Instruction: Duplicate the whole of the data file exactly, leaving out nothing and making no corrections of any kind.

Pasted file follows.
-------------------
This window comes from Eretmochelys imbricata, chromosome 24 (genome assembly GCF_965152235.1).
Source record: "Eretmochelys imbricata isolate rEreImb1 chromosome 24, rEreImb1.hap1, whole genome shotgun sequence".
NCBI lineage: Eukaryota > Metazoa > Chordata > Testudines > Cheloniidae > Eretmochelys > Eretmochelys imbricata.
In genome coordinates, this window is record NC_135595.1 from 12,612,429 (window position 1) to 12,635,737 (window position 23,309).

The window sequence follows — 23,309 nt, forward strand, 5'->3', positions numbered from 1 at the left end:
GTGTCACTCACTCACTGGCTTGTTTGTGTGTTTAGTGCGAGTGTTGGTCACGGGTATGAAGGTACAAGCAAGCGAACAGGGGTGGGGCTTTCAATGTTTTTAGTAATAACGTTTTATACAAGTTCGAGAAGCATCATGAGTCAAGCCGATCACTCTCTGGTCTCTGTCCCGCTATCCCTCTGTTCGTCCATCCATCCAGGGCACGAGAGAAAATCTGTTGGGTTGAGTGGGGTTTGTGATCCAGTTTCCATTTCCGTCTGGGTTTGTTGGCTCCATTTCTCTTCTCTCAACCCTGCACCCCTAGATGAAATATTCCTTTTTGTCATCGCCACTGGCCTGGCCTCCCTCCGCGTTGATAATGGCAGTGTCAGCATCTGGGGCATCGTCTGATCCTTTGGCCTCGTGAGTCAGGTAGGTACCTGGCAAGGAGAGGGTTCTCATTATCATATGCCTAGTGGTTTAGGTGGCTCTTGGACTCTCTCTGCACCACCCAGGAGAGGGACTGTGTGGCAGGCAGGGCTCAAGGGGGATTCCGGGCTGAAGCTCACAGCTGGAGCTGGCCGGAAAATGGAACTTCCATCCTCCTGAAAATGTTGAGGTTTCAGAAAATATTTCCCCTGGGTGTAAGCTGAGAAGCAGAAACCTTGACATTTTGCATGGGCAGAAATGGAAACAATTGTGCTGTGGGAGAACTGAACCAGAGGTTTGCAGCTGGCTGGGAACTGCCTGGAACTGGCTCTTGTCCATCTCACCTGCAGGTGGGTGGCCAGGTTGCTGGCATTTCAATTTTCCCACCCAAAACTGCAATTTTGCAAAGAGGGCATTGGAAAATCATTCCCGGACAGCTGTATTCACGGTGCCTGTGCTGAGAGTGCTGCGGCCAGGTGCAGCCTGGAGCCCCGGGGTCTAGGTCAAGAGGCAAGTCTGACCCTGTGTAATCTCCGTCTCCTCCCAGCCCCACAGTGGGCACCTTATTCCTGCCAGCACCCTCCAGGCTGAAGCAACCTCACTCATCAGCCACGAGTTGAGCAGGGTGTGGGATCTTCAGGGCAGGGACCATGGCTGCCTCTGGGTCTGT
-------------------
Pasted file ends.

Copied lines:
This window comes from Eretmochelys imbricata, chromosome 24 (genome assembly GCF_965152235.1).
Source record: "Eretmochelys imbricata isolate rEreImb1 chromosome 24, rEreImb1.hap1, whole genome shotgun sequence".
NCBI lineage: Eukaryota > Metazoa > Chordata > Testudines > Cheloniidae > Eretmochelys > Eretmochelys imbricata.
In genome coordinates, this window is record NC_135595.1 from 12,612,429 (window position 1) to 12,635,737 (window position 23,309).

The window sequence follows — 23,309 nt, forward strand, 5'->3', positions numbered from 1 at the left end:
GTGTCACTCACTCACTGGCTTGTTTGTGTGTTTAGTGCGAGTGTTGGTCACGGGTATGAAGGTACAAGCAAGCGAACAGGGGTGGGGCTTTCAATGTTTTTAGTAATAACGTTTTATACAAGTTCGAGAAGCATCATGAGTCAAGCCGATCACTCTCTGGTCTCTGTCCCGCTATCCCTCTGTTCGTCCATCCATCCAGGGCACGAGAGAAAATCTGTTGGGTTGAGTGGGGTTTGTGATCCAGTTTCCATTTCCGTCTGGGTTTGTTGGCTCCATTTCTCTTCTCTCAACCCTGCACCCCTAGATGAAATATTCCTTTTTGTCATCGCCACTGGCCTGGCCTCCCTCCGCGTTGATAATGGCAGTGTCAGCATCTGGGGCATCGTCTGATCCTTTGGCCTCGTGAGTCAGGTAGGTACCTGGCAAGGAGAGGGTTCTCATTATCATATGCCTAGTGGTTTAGGTGGCTCTTGGACTCTCTCTGCACCACCCAGGAGAGGGACTGTGTGGCAGGCAGGGCTCAAGGGGGATTCCGGGCTGAAGCTCACAGCTGGAGCTGGCCGGAAAATGGAACTTCCATCCTCCTGAAAATGTTGAGGTTTCAGAAAATATTTCCCCTGGGTGTAAGCTGAGAAGCAGAAACCTTGACATTTTGCATGGGCAGAAATGGAAACAATTGTGCTGTGGGAGAACTGAACCAGAGGTTTGCAGCTGGCTGGGAACTGCCTGGAACTGGCTCTTGTCCATCTCACCTGCAGGTGGGTGGCCAGGTTGCTGGCATTTCAATTTTCCCACCCAAAACTGCAATTTTGCAAAGAGGGCATTGGAAAATCATTCCCGGACAGCTGTATTCACGGTGCCTGTGCTGAGAGTGCTGCGGCCAGGTGCAGCCTGGAGCCCCGGGGTCTAGGTCAAGAGGCAAGTCTGACCCTGTGTAATCTCCGTCTCCTCCCAGCCCCACAGTGGGCACCTTATTCCTGCCAGCACCCTCCAGGCTGAAGCAACCTCACTCATCAGCCACGAGTTGAGCAGGGTGTGGGATCTTCAGGGCAGGGACCATGGCTGCCTCTGGGTCTGT